This is the second in a series about what I learned in 2013. The back story is that I started the year with a break-up, moved four times, lived in a warehouse with 13 roommates, traveled to Japan alone and discovered that online dating can be fun. These posts highlight insights gained along the way. You can read the first one here.
There was the nagging feeling I had toward the end of two major, cohabiting relationships. It was, simply, that I was alone. Not that I didn’t see the boyfriend every day, not that we lived in silence; yet even in the good moments, the isolation was an undercurrent, a cold throb that made it hard to enjoy pleasant times together. It always begged the question of whether I be happier actually on my own instead of just feeling alone.
It’s gutting to realize you would be better off without the person you’ve invested years in, walking away from the comfortable–and comforting–life you built together. This holds true for friends as well as domestic partners, even family members. The unknown is scary, but even scarier, at first, is the rip-the-band-aid-off pain of severing intimately enmeshed lives. The horror of separating; retiring the concept of ‘we.’ Becoming an I and only an I, in your thoughts and and to others (for what it’s worth, this was my brain on a break-up).
Going it alone requires tremendous fortitude, a fuck-it meets can-do attitude. You must be willing to admit all the ways you were wrong–and, perhaps harder, all the ways the other person was right–as well as accepting the myriad future mistakes to be made. Most of all, it requires the strength to love your flawed, humble self. It’s a phoenix process, dusting the char off your wings as you confront a new set of possibilities.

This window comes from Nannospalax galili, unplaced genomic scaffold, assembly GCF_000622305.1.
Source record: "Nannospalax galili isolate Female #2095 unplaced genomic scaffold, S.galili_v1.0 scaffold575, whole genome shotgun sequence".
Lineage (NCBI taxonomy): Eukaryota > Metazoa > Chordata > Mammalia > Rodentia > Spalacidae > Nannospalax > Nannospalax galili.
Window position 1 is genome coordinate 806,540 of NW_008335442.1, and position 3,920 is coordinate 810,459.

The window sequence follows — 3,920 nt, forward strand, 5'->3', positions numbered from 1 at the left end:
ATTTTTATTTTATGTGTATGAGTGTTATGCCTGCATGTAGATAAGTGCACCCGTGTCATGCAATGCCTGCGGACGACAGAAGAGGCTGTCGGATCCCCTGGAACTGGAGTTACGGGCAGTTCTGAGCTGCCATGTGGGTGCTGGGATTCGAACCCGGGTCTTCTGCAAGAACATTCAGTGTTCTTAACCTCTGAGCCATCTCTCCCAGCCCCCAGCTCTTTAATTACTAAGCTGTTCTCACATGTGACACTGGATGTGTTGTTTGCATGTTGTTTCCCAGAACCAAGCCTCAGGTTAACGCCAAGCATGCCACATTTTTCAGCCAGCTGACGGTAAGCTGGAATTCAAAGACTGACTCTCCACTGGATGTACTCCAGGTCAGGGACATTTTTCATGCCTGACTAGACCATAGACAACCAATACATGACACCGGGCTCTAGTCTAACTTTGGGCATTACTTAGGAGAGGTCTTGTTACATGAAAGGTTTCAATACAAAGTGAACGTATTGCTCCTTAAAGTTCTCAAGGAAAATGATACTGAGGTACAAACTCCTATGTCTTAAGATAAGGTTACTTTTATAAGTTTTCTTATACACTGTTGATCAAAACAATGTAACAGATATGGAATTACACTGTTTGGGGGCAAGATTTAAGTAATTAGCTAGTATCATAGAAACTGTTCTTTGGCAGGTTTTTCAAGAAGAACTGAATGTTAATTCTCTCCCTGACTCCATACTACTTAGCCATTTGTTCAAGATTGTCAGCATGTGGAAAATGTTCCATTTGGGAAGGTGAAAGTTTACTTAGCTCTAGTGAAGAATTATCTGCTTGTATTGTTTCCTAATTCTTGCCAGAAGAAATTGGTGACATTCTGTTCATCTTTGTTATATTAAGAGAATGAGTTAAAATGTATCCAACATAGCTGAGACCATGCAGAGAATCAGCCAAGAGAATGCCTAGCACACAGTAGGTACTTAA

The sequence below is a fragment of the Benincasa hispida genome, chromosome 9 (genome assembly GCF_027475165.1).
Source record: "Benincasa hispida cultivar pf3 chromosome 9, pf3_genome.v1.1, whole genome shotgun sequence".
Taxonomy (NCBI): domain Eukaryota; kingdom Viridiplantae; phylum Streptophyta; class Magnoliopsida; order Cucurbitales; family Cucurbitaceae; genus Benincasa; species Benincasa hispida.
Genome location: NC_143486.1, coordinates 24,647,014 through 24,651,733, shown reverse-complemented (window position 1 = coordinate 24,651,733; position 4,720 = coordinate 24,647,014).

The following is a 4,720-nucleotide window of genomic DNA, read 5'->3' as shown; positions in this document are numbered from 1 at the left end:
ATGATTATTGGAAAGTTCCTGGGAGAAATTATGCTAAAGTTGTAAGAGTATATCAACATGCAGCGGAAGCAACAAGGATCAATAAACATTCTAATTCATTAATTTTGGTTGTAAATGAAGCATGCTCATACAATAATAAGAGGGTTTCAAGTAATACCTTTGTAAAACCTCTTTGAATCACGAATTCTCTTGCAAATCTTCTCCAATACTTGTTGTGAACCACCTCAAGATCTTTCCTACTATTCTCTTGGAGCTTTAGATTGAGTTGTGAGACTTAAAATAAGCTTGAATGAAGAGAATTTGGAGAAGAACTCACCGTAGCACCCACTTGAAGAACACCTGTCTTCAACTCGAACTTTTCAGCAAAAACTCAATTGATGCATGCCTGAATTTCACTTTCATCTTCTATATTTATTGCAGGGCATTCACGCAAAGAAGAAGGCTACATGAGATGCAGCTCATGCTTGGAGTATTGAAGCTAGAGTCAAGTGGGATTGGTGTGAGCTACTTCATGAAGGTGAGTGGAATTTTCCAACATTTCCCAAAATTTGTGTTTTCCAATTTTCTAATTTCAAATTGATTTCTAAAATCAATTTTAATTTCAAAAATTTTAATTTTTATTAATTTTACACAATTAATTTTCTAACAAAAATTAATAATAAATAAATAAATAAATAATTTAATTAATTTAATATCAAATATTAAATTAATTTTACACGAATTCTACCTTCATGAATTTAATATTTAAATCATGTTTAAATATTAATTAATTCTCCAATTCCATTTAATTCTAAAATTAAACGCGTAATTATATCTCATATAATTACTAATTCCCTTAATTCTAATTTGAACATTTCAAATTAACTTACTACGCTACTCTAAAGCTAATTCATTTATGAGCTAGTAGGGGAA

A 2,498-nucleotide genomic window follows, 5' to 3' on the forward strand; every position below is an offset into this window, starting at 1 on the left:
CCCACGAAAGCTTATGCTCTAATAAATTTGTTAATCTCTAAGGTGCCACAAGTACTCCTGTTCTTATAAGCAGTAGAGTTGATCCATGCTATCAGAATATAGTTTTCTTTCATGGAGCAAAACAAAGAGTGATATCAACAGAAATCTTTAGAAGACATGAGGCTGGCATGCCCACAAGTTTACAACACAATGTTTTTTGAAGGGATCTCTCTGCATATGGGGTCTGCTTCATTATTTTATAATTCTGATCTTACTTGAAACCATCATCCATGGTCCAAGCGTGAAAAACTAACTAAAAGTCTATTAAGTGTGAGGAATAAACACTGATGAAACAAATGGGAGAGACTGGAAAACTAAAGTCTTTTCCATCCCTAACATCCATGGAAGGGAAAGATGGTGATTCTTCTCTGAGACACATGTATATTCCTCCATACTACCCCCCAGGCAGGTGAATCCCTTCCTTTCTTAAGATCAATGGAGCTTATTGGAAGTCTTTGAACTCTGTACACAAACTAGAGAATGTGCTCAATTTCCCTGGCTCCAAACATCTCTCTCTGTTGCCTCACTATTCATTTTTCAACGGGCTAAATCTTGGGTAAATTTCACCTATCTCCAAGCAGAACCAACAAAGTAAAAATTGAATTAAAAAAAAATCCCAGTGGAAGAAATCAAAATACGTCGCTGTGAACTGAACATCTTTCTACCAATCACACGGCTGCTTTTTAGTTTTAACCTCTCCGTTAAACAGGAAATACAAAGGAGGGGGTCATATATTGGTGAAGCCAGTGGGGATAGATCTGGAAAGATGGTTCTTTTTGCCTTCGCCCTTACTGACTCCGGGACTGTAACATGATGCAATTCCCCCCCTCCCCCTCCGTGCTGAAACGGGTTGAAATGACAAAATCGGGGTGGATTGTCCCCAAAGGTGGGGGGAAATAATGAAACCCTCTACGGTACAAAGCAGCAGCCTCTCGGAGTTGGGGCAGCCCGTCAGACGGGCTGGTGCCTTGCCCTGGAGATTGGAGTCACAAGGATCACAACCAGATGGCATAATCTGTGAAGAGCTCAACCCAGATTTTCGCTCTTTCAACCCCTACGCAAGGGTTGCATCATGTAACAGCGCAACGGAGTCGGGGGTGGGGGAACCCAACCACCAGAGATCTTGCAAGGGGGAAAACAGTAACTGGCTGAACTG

Obviously, being alone can be hard. If you just went through a major break-up, some of your couple friends may fade out faster than a one-night stand. Your grandma may fret about your mental state and family-making prospects, while near strangers give you pep talks about how the right person is out there, presumably in cryogenic stasis awaiting your fairy-tale arrival to set them free. And, in a continuing challenge to your social graces, well-meaning co-workers, acquaintances and even really good friends will try to hook you up with awkward singles solely because you are both not in a relationship right now.
But, more often, being alone is awesome. After dragging yourself out of bewilderment and self pity, you are forced to become someone new and improved: the Ultra You. All that emotional hard work of figuring out why things turned out the way it did puts you far more in touch with yourself. In the realm of daily pragmatic matters, you discover the true extent of your capabilities, as things the other person took care of are now something you have to do. You chance upon hitherto unimaginable passions like redecorating your walls just to use the beast power drill you splurged on as a symbol of self-reliance. Or you start making increasingly ambitious meals until it dawns that your friends are not just being polite when they compliment your cooking. Or you get over your stage fright and blossom into a famous stand-up comedian thanks to all your failed relationship fodder. Personally, I took an eight-day trip to Japan solo and then spent a summer living in a huge communal warehouse, experiences that dragged me right out of my comfy, hyper-self-analytical shell. These are just a tiny, infinitesimal fraction of what you could do. Alone.
Mostly though, you get through life the best you can. You focus on enriching your existing relationships, making new ones and, if you’re lucky (and it’s healthy) reconnecting with that person you were with before in some fresh form. You are older, wiser, solidified and open to whatever comes your way. You got this.